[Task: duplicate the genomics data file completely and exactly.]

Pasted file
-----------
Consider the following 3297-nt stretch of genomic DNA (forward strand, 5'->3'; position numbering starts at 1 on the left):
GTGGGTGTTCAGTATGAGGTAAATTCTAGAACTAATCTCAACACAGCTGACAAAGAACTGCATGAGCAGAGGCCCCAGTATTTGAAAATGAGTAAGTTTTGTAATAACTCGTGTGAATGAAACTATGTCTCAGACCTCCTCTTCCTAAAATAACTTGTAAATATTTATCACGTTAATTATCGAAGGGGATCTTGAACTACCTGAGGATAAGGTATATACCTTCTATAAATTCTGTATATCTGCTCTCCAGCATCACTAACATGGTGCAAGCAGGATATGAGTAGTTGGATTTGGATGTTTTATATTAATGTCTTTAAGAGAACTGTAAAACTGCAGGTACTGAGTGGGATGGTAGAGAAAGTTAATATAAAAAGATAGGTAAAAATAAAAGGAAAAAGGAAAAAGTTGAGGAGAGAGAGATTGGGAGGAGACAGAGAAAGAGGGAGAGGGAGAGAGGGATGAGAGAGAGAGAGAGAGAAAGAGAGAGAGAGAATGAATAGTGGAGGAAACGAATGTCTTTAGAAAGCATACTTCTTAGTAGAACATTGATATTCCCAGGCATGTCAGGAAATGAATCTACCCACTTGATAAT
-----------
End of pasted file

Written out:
Consider the following 3297-nt stretch of genomic DNA (forward strand, 5'->3'; position numbering starts at 1 on the left):
GTGGGTGTTCAGTATGAGGTAAATTCTAGAACTAATCTCAACACAGCTGACAAAGAACTGCATGAGCAGAGGCCCCAGTATTTGAAAATGAGTAAGTTTTGTAATAACTCGTGTGAATGAAACTATGTCTCAGACCTCCTCTTCCTAAAATAACTTGTAAATATTTATCACGTTAATTATCGAAGGGGATCTTGAACTACCTGAGGATAAGGTATATACCTTCTATAAATTCTGTATATCTGCTCTCCAGCATCACTAACATGGTGCAAGCAGGATATGAGTAGTTGGATTTGGATGTTTTATATTAATGTCTTTAAGAGAACTGTAAAACTGCAGGTACTGAGTGGGATGGTAGAGAAAGTTAATATAAAAAGATAGGTAAAAATAAAAGGAAAAAGGAAAAAGTTGAGGAGAGAGAGATTGGGAGGAGACAGAGAAAGAGGGAGAGGGAGAGAGGGATGAGAGAGAGAGAGAGAGAAAGAGAGAGAGAGAATGAATAGTGGAGGAAACGAATGTCTTTAGAAAGCATACTTCTTAGTAGAACATTGATATTCCCAGGCATGTCAGGAAATGAATCTACCCACTTGATAAT